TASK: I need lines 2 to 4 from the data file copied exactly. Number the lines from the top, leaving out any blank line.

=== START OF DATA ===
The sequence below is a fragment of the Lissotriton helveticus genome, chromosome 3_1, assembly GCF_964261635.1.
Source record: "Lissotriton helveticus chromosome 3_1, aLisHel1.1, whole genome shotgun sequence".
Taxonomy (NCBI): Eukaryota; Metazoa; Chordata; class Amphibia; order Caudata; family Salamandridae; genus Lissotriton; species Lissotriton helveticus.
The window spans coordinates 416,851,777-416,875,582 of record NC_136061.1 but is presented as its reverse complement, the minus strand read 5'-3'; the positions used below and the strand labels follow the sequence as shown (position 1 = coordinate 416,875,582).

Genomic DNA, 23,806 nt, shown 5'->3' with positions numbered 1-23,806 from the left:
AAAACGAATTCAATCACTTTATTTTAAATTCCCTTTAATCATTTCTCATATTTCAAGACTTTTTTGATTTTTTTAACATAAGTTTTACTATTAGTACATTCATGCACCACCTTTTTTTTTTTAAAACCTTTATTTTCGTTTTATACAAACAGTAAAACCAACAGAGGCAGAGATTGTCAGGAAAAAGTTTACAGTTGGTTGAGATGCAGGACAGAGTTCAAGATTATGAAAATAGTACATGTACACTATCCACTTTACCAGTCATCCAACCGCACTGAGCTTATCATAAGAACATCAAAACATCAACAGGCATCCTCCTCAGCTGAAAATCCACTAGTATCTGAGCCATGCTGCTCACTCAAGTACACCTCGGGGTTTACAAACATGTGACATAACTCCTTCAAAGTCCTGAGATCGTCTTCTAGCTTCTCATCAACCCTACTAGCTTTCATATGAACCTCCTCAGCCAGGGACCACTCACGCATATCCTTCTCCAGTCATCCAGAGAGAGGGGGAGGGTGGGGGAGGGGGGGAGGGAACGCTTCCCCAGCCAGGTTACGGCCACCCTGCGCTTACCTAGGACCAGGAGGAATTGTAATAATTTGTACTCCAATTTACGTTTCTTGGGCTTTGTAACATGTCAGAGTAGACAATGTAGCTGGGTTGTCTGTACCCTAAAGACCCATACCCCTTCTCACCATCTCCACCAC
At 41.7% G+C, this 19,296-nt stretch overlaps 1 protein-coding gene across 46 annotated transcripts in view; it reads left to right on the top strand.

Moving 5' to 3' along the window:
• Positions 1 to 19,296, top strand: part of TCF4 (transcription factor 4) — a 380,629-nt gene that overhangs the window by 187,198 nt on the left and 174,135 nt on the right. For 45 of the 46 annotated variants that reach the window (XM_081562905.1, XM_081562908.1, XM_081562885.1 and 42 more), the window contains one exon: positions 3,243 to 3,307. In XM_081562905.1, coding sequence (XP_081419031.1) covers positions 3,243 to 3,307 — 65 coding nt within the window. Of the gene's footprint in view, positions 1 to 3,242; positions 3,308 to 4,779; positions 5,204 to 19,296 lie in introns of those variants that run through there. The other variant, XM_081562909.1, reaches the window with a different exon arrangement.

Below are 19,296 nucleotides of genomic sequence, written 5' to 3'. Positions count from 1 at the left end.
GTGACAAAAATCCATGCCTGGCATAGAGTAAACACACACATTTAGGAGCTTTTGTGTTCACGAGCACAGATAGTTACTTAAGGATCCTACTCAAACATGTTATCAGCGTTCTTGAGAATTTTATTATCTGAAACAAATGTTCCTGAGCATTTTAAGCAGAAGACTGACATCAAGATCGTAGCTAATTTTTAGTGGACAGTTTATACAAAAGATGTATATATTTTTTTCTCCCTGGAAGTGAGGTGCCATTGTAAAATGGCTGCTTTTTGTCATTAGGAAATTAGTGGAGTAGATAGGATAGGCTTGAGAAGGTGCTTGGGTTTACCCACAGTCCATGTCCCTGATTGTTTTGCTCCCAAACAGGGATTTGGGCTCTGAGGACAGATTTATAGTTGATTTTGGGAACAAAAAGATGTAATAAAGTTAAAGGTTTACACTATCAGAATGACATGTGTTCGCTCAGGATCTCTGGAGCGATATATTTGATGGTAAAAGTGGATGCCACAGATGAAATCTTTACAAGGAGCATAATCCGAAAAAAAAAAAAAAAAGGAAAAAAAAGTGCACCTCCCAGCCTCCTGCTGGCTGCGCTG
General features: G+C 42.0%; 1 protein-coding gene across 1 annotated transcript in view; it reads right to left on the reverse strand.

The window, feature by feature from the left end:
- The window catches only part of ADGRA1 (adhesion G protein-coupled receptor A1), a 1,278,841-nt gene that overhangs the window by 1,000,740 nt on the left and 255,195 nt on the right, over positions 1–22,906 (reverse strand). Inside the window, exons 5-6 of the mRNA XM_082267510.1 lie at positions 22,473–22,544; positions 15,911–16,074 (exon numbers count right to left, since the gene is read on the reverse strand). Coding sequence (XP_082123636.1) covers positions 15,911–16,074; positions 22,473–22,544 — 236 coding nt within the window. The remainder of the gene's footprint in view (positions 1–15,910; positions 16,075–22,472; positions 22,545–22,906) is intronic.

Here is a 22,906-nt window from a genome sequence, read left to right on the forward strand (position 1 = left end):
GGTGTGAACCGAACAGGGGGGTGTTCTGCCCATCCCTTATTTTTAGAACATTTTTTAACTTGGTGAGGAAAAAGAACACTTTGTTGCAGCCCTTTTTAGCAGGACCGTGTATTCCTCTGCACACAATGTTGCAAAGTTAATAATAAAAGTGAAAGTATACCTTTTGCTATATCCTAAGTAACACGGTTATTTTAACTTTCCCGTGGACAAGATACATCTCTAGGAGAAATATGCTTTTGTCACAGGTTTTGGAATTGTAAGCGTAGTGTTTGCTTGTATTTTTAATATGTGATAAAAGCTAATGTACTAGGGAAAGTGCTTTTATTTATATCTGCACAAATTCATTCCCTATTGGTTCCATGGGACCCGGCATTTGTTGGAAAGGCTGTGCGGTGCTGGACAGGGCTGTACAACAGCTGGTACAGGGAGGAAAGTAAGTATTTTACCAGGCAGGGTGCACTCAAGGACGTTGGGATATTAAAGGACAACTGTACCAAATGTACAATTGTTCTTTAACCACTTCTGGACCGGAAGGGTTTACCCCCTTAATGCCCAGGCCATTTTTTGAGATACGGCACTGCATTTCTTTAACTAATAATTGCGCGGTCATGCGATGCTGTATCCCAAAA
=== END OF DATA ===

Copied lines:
Source record: "Lissotriton helveticus chromosome 3_1, aLisHel1.1, whole genome shotgun sequence".
Taxonomy (NCBI): Eukaryota; Metazoa; Chordata; class Amphibia; order Caudata; family Salamandridae; genus Lissotriton; species Lissotriton helveticus.
The window spans coordinates 416,851,777-416,875,582 of record NC_136061.1 but is presented as its reverse complement, the minus strand read 5'-3'; the positions used below and the strand labels follow the sequence as shown (position 1 = coordinate 416,875,582).